“Britney Spears Instagrams Selfie With New Boyfriend”
That was the headline that caught my eye recently while scrolling through my Twitter feed. No, I’m not a fan of Britney Spears. I don’t follow her on Twitter (but I do follow The Huffington Post, which posted the story). I dislike her music. I find her stage apparel distasteful. I hate that we live in a world in which she has become wealthy and famous for being a solipsistic attention whore.
“Sharing the same photograph together on their Instagrams,” the news story read, “Britney Spears and new boyfriend, Charlie Ebersol, have legitimized their relationship with an emoji and a hashtag.”
Aw, that’s just so #cute. They announced and “legitimized” their relationship on social media with an emoji and a hashtag. The hashtag they used was “#happiness”. I’m so #happy for the happy couple. [insert heart-eyed smiley face]
The article caught my attention not because of its subject but because of what it represents. The rise of social media has enabled everyone to become an attention-whoring, selfie-snapping mini-celebrity.
According to a recent study by the Pew Research Internet Project, 89 percent of Americans age 18–29 use social networking sites. There’s no data for the under-18 demographic, but as the father of two teenage daughters and a high school educator, I’m fairly certain that the percent for that group that use social networking sites is upwards of 99 percent. Anyone on the latter end of the Millennial Generation (born c. 1980–2000) who is not engaged in social networking is essentially non-existent. It’s as if they were unborn.
I find myself wondering: what does a generation of self-obsessed, ego-maniacs produce? The cure for cancer? The end of world hunger? Interstellar space travel?
The answer is yes, they very well might accomplish all of those things and much more. That’s right, they might be the most accomplished generation yet. #WTF?
This past Christmas Day was the 25th anniversary of the World Wide Web. At first, the Web was a novelty running on top of the old-fashioned Internet. It was used primarily by research scientists at Berners-Lee’s employer, CERN, as well as universities.
Five years after the Web’s launch it was not widely used with only 14 percent of adults in the U.S. accessing it, according to a Pew Research Center survey. It was that same year, 1995, that the first commercially popular web browser software was released: Netscape Navigator and Microsoft Internet Explorer.
Use of the web more than tripled over the next 5 years. Today, 87 percent of adults in the U.S. access the Web on a daily basis. And for younger adults (ages 18–29), it’s 97 percent.
In 25 years, we’ve gone from the Web being a little-known technology to nearly full saturation. According to the Pew Internet Research Project, “Indeed, the invention of the Web by Sir Tim Berners-Lee was instrumental in turning the Internet from a geeky data-transfer system embraced by specialists and a small number of enthusiasts into a mass-adopted technology easily used by hundreds of millions around the world.”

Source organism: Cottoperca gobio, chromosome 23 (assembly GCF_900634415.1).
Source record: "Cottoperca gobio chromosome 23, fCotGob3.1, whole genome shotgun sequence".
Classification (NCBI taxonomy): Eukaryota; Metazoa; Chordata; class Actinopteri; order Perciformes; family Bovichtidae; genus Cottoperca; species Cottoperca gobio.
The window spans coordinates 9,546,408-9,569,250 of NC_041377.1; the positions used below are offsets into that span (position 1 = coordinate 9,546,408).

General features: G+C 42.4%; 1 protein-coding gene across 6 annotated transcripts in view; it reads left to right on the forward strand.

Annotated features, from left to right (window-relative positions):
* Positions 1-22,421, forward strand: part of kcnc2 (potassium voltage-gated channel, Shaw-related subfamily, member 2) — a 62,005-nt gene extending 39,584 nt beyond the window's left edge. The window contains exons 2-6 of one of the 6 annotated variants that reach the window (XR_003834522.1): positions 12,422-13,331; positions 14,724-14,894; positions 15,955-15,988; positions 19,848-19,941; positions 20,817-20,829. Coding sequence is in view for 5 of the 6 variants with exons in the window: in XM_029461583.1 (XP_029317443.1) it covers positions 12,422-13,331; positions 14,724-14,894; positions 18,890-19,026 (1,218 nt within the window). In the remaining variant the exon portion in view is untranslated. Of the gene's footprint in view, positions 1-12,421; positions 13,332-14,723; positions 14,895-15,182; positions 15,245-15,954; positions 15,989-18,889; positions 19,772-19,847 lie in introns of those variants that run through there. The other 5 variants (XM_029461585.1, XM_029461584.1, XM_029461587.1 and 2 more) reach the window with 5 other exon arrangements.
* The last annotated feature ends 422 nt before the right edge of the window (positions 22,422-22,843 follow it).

In just 25 years, the number of websites has grown from the singular website developed by Berners-Lee to more than 1 billion. (BTW: that first website is still up and running. You can view it at: http://info.cern.ch/
hypertext/WWW/TheProject.html). Coupled with that is more than 3 billion users connected to the Web around the globe.
With the Web, we’ve constructed the world’s largest, most interconnected library in the history of human civilization. It is the wealth (and the detritus) of all human knowledge. The Millennial generation will be the first generation to have grown up with this gift. They are “digital natives”—the only generation that has grown up with these technologies already in place.
“The Millennial generation is forging a distinctive path into adulthood...they are relatively unattached to organized politics and religion, linked by social media, burdened by debt, distrustful of people, in no rush to marry—and optimistic about the future.”
At first, I thought that was a bit depressing. But as I thought about it more, I realized that there was a silver-lining in the dark cloud of this perfect storm that the Millennial generation is at the center of. They are optimistic. They are single. They’re in debt and hungry for fame and fortune. They will not be stifled by political allegiance nor fettered to religious dogma.
The Millennial generation is a collection of over-achieving, collaborative multi-taskers who are connected to everything. Through social networking, they’ve grown up at the center of their digital world and they will seek to remain there as they expand their existence out into the physical world and mature into adulthood. They will seek to do so by out-doing their latest accomplishments and shouting that out to the world via social media outlets. They’ve been hard-wired to do so.
Although I’ve never been accused of being an optimist, I am going to commit an act of optimism: as the youngest members of the Millennial generation head into early adulthood they are going to strive to save a planet that my generation has, quite fortunately, failed to destroy. They will do this because they’ve grown up in a culture that has indoctrinated them into believing that it is this that they must do. They will do it because they are insanely overconfident in their ability to do so. And, unlike the generations before them, they will have access to the knowledge and digital tools that will enable them to be successful.
But they’re not going to seek to do this for you nor are they going to do it for me. They’re going to do it for themselves. They’re going to do it for the fame so that they can Tweet, “Just discovered the cure for cancer! #FTW” They’re just that selfish.
Scott Dewing is a technologist, teacher, and writer. He lives with his family on a low-tech farm in the State of Jefferson.